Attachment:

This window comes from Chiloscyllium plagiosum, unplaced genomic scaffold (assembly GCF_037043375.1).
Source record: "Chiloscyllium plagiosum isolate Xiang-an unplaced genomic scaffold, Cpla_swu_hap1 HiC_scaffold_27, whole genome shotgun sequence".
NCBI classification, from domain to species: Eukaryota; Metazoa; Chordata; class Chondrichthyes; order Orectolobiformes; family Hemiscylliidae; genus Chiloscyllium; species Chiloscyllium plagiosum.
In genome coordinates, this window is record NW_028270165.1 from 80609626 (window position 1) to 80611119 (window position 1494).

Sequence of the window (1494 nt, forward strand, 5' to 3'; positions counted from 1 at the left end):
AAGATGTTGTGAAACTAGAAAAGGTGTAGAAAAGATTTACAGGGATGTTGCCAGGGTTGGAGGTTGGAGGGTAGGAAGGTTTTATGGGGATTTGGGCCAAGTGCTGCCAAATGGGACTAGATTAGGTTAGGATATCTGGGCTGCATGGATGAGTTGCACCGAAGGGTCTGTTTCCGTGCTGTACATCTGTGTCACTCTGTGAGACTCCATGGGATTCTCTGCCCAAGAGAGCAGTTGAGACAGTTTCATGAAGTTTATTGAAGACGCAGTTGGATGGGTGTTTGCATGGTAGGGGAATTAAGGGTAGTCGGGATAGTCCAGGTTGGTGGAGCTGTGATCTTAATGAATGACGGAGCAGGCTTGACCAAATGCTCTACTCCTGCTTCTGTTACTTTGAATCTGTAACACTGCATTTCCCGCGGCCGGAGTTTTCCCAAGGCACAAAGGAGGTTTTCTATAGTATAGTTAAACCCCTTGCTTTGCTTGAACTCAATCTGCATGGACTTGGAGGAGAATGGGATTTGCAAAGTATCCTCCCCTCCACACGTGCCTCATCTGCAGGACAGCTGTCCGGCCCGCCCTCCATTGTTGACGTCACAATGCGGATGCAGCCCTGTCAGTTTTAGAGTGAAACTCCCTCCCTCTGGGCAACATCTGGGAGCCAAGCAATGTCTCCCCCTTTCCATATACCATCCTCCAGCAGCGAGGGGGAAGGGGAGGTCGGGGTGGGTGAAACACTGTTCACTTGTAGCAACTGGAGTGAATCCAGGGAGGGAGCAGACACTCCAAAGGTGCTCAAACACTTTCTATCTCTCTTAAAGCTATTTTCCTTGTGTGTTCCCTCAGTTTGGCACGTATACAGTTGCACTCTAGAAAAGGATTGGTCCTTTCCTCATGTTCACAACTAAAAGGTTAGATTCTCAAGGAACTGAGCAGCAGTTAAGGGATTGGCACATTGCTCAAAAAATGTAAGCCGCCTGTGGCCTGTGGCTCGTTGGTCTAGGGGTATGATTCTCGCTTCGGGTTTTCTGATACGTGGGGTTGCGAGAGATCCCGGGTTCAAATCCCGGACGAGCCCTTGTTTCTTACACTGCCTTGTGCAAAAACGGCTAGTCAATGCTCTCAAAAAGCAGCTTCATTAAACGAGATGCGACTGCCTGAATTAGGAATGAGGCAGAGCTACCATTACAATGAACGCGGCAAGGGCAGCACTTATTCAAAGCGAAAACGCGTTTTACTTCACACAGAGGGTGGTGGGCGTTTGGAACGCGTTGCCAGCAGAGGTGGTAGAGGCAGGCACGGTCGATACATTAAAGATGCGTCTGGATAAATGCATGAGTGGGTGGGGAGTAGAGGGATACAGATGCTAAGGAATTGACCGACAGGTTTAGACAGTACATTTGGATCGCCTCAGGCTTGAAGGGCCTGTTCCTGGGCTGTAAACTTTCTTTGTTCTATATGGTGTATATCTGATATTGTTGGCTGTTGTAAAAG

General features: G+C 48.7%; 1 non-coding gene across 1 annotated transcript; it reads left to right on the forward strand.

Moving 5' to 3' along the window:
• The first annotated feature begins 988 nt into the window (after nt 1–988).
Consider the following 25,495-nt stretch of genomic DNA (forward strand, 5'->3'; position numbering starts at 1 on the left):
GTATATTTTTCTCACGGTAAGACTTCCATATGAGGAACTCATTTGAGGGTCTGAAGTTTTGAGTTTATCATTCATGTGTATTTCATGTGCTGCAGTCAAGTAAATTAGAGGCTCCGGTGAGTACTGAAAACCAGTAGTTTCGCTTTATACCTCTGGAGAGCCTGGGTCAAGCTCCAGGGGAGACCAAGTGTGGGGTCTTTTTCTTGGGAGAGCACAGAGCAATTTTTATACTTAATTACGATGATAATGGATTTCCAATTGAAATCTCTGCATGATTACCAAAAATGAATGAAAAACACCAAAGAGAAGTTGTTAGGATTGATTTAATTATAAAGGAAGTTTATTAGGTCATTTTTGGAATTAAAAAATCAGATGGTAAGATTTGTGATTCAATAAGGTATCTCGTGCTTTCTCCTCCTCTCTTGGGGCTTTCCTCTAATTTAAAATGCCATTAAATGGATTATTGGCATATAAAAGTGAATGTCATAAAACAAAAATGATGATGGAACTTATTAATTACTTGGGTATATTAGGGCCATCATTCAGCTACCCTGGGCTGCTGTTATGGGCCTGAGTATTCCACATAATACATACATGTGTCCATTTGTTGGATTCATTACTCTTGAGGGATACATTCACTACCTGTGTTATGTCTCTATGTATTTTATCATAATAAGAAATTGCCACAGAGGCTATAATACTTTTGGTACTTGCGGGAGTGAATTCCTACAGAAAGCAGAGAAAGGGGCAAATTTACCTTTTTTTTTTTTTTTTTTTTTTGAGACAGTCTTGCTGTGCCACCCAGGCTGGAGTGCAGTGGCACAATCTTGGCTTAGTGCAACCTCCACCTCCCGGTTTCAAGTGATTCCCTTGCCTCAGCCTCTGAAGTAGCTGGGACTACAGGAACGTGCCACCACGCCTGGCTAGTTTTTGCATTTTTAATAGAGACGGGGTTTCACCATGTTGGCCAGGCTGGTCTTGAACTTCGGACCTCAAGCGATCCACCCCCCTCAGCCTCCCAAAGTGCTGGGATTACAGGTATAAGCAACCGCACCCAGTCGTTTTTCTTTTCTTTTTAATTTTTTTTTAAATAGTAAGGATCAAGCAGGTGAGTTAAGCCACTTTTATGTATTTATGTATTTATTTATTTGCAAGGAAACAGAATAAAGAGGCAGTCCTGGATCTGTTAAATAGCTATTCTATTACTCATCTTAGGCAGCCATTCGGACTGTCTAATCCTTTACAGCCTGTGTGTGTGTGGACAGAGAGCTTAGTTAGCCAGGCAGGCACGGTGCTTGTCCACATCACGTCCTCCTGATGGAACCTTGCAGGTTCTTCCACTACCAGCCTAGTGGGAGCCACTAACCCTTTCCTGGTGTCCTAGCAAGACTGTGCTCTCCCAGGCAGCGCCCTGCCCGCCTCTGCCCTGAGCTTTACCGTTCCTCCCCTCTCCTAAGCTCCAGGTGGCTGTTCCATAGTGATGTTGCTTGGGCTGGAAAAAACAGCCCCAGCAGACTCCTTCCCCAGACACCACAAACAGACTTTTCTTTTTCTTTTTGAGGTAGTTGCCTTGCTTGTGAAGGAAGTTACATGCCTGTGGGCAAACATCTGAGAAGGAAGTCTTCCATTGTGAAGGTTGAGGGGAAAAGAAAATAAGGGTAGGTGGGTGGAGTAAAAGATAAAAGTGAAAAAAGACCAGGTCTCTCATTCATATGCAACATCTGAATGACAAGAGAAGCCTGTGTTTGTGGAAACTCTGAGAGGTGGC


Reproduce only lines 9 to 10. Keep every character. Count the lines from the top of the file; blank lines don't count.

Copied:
• The first annotated feature begins 988 nt into the window (after nt 1–988).
Consider the following 25,495-nt stretch of genomic DNA (forward strand, 5'->3'; position numbering starts at 1 on the left):